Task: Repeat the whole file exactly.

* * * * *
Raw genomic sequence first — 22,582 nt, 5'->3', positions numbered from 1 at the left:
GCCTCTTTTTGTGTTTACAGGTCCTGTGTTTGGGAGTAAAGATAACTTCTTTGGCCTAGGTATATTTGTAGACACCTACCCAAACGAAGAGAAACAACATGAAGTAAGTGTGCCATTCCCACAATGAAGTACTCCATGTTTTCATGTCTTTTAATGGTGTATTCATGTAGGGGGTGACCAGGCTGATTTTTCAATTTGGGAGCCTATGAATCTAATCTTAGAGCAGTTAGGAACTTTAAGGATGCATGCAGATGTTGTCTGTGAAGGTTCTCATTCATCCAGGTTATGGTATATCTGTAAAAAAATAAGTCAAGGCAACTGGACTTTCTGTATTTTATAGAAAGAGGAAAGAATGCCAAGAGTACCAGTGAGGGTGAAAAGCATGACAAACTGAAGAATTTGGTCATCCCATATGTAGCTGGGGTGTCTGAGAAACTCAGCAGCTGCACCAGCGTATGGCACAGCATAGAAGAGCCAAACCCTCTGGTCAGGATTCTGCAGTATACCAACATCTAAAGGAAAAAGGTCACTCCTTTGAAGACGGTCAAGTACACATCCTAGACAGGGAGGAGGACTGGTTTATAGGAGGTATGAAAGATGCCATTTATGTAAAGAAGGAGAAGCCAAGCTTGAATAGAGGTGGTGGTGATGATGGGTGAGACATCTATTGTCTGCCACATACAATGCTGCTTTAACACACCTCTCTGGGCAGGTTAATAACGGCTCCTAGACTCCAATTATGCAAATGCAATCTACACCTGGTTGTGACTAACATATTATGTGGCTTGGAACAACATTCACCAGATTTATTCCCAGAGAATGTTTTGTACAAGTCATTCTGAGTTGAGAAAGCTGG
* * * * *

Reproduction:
Raw genomic sequence first — 22,582 nt, 5'->3', positions numbered from 1 at the left:
GCCTCTTTTTGTGTTTACAGGTCCTGTGTTTGGGAGTAAAGATAACTTCTTTGGCCTAGGTATATTTGTAGACACCTACCCAAACGAAGAGAAACAACATGAAGTAAGTGTGCCATTCCCACAATGAAGTACTCCATGTTTTCATGTCTTTTAATGGTGTATTCATGTAGGGGGTGACCAGGCTGATTTTTCAATTTGGGAGCCTATGAATCTAATCTTAGAGCAGTTAGGAACTTTAAGGATGCATGCAGATGTTGTCTGTGAAGGTTCTCATTCATCCAGGTTATGGTATATCTGTAAAAAAATAAGTCAAGGCAACTGGACTTTCTGTATTTTATAGAAAGAGGAAAGAATGCCAAGAGTACCAGTGAGGGTGAAAAGCATGACAAACTGAAGAATTTGGTCATCCCATATGTAGCTGGGGTGTCTGAGAAACTCAGCAGCTGCACCAGCGTATGGCACAGCATAGAAGAGCCAAACCCTCTGGTCAGGATTCTGCAGTATACCAACATCTAAAGGAAAAAGGTCACTCCTTTGAAGACGGTCAAGTACACATCCTAGACAGGGAGGAGGACTGGTTTATAGGAGGTATGAAAGATGCCATTTATGTAAAGAAGGAGAAGCCAAGCTTGAATAGAGGTGGTGGTGATGATGGGTGAGACATCTATTGTCTGCCACATACAATGCTGCTTTAACACACCTCTCTGGGCAGGTTAATAACGGCTCCTAGACTCCAATTATGCAAATGCAATCTACACCTGGTTGTGACTAACATATTATGTGGCTTGGAACAACATTCACCAGATTTATTCCCAGAGAATGTTTTGTACAAGTCATTCTGAGTTGAGAAAGCTGG